these, and I support you fully in this initiative, encouraging you to do all
that you can to involve as many of your priests as possible in the process.
6. Another positive sign in the Church in Zambia is the growing number of vocations to the religious life. To ensure that here too there is leadership of the kind required by the family of the Church, I would also urge that great care be exercised in the selection of candidates and in their formation. Once again, family life is a key here: many of the young women and men discerning a call to consecrated life come from families with only a brief familiarity with Christian life or with little Christian training. Religious life, like the priesthood, runs the risk of becoming a means for social advancement or a source of prestige. Candidates must not succumb to the temptation of thinking of themselves as better than others, or of wanting to rise to a higher level of material welfare. When this happens, the genuine character of religious or priestly service is accepted only externally but is not assimilated at a deeply personal level. Programmes of formation should uphold the highest ideals and be entrusted to truly exemplary priests and women and men religious.
7. As the spiritual family of the Church grows stronger, you will be better equipped to enter into the ecumenical dialogue and cooperation which are needed so that the various Christian Churches and ecclesial communities can grow in mutual understanding and respect, and in order that Christians may move beyond the divisions that have impaired their mission in the millennium now drawing to a close (cf. Tertio millenio adveniente, n. 34). You will also be better equipped to enter into dialogue with Islam, which although a minority in your country, is growing in influence and is active in the building of mosques, schools and clinics in different parts of the country. In these circumstances there is need for a twofold response from the Church on the one hand, strong and continuing evangelization and catechesis of the Catholic people, and on the other hand a sincere openness to interreligious dialogue.
An important pastoral challenge of quite a different kind is the confusion and, in some cases, the loss of true Christian identity caused by the proliferation of fundamentalist sects. They tend to flourish in times of social dislocation and cultural alienation when anxiety and the temptation to hopelessness take hold; they are also strongest when the experience of the Church as family is weakest. To counteract their illusory promises and false solutions, the Church in Zambia needs programmes offering the faithful clear and correct catechesis which will give them a deeper grasp of the saving truths of the faith and of the true promises of Christ, which alone are trustworthy. In such programmes, a more extensive use of audiovisual religious materials and radio broadcasts by your Conference and individual Dioceses may prove helpful. A great effort of this kind will also ensure that lay people in Zambia give ever more visible public witness to their Catholic faith, becoming the true evangelizers in their families and communities.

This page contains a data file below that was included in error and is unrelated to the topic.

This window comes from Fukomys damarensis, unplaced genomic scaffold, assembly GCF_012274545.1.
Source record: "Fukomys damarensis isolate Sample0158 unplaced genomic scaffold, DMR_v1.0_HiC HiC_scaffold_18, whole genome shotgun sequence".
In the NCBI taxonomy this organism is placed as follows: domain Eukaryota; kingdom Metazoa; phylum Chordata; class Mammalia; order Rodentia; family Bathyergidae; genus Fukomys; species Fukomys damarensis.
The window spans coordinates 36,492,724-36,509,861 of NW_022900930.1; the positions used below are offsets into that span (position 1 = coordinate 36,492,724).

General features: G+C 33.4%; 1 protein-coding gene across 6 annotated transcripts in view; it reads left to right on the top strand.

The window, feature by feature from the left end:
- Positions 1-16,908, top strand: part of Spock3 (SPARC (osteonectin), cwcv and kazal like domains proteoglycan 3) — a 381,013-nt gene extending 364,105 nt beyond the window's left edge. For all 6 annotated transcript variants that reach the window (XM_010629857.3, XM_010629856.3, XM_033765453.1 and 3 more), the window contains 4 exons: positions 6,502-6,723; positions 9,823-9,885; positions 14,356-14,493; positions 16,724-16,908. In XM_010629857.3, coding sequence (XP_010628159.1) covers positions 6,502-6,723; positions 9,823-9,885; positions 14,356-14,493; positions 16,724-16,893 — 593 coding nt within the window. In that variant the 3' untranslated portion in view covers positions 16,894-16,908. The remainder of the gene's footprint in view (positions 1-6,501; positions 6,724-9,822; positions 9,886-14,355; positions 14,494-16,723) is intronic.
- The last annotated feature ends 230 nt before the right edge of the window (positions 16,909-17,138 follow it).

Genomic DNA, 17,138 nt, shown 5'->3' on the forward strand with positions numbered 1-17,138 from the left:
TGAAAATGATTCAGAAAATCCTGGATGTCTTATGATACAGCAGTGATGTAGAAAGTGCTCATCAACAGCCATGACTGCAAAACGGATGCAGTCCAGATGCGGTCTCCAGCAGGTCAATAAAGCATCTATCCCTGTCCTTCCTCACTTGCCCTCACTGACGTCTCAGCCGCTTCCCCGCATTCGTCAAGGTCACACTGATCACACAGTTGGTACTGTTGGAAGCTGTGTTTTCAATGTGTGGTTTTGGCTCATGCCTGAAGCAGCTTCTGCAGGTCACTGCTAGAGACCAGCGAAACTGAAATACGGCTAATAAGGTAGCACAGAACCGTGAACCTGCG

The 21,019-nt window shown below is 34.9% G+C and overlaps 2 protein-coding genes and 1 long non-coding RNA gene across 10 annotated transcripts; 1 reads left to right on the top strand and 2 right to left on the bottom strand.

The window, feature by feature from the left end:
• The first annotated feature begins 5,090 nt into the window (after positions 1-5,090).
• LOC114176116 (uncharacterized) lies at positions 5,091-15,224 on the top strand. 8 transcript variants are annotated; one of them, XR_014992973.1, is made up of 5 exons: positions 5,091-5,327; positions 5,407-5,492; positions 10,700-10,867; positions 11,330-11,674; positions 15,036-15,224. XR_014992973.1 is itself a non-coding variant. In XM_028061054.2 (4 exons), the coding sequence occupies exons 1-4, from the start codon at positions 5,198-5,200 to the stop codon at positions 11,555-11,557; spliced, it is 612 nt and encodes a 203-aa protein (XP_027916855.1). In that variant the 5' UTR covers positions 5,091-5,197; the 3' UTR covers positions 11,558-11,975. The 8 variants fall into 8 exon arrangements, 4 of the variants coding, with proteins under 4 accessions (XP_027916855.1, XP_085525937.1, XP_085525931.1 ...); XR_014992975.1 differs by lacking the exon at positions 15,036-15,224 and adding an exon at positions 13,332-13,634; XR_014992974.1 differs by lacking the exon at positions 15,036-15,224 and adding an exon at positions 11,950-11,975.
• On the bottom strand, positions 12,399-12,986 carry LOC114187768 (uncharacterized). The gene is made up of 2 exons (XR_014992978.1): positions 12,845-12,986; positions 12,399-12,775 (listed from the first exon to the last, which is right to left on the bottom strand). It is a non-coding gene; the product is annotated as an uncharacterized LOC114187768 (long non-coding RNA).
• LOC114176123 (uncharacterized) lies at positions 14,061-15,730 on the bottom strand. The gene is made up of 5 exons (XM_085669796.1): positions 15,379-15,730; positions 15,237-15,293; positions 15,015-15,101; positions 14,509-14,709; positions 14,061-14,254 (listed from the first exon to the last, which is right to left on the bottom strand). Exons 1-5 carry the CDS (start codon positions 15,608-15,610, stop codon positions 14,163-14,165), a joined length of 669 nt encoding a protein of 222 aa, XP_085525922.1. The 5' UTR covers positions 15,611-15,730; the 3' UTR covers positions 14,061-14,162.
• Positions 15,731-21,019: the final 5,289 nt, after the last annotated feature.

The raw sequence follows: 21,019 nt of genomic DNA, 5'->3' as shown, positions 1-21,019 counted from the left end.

Your efforts to create small Christian communities at the local level has done much to increase the active involvement of the laity in parish and diocesan life. In fact, such communities have become a characteristic trait of the Church's dynamic presence in your country. I cannot fail to mention two important associations working to foster the various lay movements of the apostolate now active in Zambia: the National Council for Laity and the National Council for Catholic Women. These are also signs of the continued growth of the Church in your country, and they show that you yourselves, dear Brothers, have taken to heart the words of the Rite of Episcopal Ordination: "As a father and a brother, love all those whom God places in your care.... Encourage the faithful to work with you in your apostolic task; listen willingly to what they have to say".
Dear Brothers, these are the brief thoughts that I share with you today, seeking to offer every encouragement in the Lord and to strengthen you in your ministry to his people. As your country moves into its second century of Christian faith and prepares to embark upon the third millennium, the challenge for Zambia is to show itself a Christian nation, not just by virtue of an official proclamation, but because yours is a country where the Christian faith is lived in word and deed, where the law of love holds sway, and where the Lord's command to "let your light shine before all, so that seeing your good works they may give glory to God" (cf. Mt 5:16) is faithfully observed by all who bear his name. I commend you and the Catholic people of Zambia to the loving intercession of Mary, Mother of the Church. As you invoke her holy name, may you be led to ever greater service of Christ her Son.
To you and to the priests, religious and lay faithful of your Dioceses, I gladly impart my Apostolic Blessing.